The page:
Ordering and pricing policies in a manufacturing and distribution supply chain for fashion products

Scott Webster, Z. Kevin Weng

Research output: Contribution to journalArticle

41 Citations (Scopus)

Abstract

In the paper, we develop a model of manufacturing and distribution supply chains that are operating to meet price-sensitive random demand for products with short life cycles such as fashion products. Two specific scenarios are considered. The manufacturer-controlled scenario is one where the distributor shares price-sensitive random demand with the manufacturer, and the manufacturer controls the supply chain stocking decisions and bears the risk of overstocking costs. The distributor-controlled scenario works in the opposite direction. Prevailing wisdom suggests that the manufacturer should control supply chain decisions (e.g., via vendor-managed inventory). Our results indicate that such an arrangement is against the interest of a distributor selling short life-cycle products. Furthermore, we find that the total supply chain profit is generally higher when the distributor controls the supply chain stocking decisions and bears the risk of overstocking costs.

Original languageEnglish (US)
Pages (from-to)476-486
Number of pages11
JournalInternational Journal of Production Economics
Volume114
Issue number2
DOIs
StatePublished - Aug 2008
Externally publishedYes

Fingerprint

Supply chains
Costs
Life cycle
Profitability
Sales
Ordering policy
Distributor
Pricing policy
Manufacturing
Supply chain
Scenarios
Random demand

Keywords

  • Fashion products
  • Short life-cycle product
  • Supply chain

ASJC Scopus subject areas

  • Economics and Econometrics
  • Industrial and Manufacturing Engineering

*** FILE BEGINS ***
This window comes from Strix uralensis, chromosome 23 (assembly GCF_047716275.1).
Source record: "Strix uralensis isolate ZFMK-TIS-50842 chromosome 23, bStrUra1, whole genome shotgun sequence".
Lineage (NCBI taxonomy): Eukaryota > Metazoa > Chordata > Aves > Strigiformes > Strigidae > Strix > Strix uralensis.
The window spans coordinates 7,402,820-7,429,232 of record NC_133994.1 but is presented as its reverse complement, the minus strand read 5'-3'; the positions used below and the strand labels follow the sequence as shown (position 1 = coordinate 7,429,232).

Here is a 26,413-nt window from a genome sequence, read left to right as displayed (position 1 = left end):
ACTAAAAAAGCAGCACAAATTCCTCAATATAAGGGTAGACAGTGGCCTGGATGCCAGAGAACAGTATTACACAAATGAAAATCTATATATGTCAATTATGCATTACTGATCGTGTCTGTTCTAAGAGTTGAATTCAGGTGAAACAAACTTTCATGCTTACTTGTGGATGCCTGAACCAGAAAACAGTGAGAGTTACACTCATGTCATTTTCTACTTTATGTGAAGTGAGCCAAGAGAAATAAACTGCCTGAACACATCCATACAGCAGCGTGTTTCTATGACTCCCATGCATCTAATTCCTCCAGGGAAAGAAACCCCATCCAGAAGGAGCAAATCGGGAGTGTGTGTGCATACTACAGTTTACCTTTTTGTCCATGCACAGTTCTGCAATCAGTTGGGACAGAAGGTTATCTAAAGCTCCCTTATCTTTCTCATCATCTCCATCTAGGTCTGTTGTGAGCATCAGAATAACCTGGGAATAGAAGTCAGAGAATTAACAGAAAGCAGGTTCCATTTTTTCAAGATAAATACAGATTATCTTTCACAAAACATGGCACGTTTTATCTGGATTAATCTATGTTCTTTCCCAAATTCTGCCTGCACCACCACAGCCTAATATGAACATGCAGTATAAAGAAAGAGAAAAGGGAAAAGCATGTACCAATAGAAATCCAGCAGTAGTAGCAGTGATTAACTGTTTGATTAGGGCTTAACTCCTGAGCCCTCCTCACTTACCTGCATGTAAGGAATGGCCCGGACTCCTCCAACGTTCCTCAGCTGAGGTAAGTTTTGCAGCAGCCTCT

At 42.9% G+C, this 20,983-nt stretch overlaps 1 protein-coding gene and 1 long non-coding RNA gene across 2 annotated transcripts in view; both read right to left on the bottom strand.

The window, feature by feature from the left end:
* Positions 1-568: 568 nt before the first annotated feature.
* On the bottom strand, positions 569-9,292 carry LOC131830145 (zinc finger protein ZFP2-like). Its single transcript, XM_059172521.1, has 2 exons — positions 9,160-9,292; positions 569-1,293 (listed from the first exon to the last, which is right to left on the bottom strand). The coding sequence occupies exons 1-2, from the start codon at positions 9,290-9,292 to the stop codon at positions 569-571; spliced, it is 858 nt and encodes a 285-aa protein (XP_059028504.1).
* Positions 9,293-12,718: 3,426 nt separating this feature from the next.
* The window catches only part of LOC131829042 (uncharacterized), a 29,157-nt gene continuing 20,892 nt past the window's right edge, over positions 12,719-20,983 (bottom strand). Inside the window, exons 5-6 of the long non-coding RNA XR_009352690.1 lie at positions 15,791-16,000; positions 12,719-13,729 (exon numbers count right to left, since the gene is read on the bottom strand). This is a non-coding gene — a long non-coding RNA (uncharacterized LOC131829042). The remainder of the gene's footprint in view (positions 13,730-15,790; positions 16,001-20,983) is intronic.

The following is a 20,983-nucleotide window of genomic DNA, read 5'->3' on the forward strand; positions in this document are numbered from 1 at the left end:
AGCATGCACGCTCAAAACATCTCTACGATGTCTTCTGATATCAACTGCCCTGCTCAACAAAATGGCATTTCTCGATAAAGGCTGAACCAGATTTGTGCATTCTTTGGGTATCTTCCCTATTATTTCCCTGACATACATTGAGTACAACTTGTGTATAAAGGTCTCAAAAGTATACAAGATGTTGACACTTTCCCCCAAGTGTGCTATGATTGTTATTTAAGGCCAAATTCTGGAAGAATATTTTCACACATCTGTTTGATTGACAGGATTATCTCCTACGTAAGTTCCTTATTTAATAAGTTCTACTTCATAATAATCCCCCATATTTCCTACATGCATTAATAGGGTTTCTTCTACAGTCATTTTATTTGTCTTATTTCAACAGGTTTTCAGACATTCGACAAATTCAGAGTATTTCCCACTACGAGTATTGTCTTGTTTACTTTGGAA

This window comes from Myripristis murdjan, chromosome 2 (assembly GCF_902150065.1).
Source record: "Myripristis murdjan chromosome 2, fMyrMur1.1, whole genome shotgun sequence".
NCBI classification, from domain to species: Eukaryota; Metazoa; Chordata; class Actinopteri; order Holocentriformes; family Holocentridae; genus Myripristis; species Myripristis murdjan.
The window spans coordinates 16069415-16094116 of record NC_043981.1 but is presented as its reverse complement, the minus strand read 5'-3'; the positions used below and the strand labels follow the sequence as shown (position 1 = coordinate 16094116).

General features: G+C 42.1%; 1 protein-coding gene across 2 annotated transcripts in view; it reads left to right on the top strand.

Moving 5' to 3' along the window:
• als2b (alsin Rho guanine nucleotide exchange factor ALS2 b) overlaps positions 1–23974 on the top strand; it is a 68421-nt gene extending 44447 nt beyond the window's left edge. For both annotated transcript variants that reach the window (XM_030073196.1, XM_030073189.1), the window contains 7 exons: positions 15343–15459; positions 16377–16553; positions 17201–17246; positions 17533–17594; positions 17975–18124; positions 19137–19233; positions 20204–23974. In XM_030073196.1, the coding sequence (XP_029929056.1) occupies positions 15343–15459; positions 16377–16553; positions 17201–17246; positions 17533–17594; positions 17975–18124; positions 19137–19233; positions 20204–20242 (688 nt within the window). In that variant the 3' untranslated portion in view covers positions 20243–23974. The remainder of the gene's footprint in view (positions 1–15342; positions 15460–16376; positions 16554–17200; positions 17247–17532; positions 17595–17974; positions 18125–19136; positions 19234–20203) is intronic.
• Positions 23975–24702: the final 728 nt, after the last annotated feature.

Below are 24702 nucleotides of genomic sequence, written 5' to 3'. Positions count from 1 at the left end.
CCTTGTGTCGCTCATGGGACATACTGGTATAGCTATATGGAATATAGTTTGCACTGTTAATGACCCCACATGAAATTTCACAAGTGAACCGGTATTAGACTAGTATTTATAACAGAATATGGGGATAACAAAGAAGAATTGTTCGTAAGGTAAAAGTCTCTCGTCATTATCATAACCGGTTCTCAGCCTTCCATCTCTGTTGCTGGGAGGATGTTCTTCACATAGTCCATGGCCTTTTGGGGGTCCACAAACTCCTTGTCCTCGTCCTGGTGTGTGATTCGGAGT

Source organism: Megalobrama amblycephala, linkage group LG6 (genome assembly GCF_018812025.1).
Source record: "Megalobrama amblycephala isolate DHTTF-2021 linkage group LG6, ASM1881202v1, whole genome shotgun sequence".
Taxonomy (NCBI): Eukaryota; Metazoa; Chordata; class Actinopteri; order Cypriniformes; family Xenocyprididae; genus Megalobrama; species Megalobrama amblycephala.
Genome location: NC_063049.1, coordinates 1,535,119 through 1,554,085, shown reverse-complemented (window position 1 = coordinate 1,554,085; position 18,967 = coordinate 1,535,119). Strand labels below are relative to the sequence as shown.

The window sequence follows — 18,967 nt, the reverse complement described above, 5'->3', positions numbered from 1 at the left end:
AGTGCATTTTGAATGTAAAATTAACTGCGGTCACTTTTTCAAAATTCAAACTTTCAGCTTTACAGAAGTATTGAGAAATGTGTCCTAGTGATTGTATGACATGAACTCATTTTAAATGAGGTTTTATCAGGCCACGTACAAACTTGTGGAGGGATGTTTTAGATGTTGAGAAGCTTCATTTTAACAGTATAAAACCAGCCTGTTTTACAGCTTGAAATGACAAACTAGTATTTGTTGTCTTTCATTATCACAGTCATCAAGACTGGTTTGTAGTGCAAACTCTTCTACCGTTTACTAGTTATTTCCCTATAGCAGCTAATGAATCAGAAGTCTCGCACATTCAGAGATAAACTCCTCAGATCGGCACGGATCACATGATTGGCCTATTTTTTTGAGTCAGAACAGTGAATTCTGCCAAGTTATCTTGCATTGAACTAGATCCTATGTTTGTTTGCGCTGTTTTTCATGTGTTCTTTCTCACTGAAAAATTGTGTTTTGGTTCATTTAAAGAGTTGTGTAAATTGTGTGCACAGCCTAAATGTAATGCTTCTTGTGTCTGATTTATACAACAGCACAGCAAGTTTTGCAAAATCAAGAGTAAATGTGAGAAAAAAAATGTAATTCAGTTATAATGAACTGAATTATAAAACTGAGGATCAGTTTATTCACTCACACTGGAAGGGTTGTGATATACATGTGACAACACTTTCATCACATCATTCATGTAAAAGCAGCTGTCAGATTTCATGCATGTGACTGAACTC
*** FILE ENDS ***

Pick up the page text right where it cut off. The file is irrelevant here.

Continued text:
Cite this

Ordering and pricing policies in a manufacturing and distribution supply chain for fashion products. / Webster, Scott; Kevin Weng, Z.

In: International Journal of Production Economics, Vol. 114, No. 2, 08.2008, p. 476-486.

Research output: Contribution to journalArticle

@article{f8554e0652784f8eadd8f49c6df1465c,
title = "Ordering and pricing policies in a manufacturing and distribution supply chain for fashion products",
abstract = "In the paper, we develop a model of manufacturing and distribution supply chains that are operating to meet price-sensitive random demand for products with short life cycles such as fashion products. Two specific scenarios are considered. The manufacturer-controlled scenario is one where the distributor shares price-sensitive random demand with the manufacturer, and the manufacturer controls the supply chain stocking decisions and bears the risk of overstocking costs. The distributor-controlled scenario works in the opposite direction. Prevailing wisdom suggests that the manufacturer should control supply chain decisions (e.g., via vendor-managed inventory). Our results indicate that such an arrangement is against the interest of a distributor selling short life-cycle products. Furthermore, we find that the total supply chain profit is generally higher when the distributor controls the supply chain stocking decisions and bears the risk of overstocking costs.",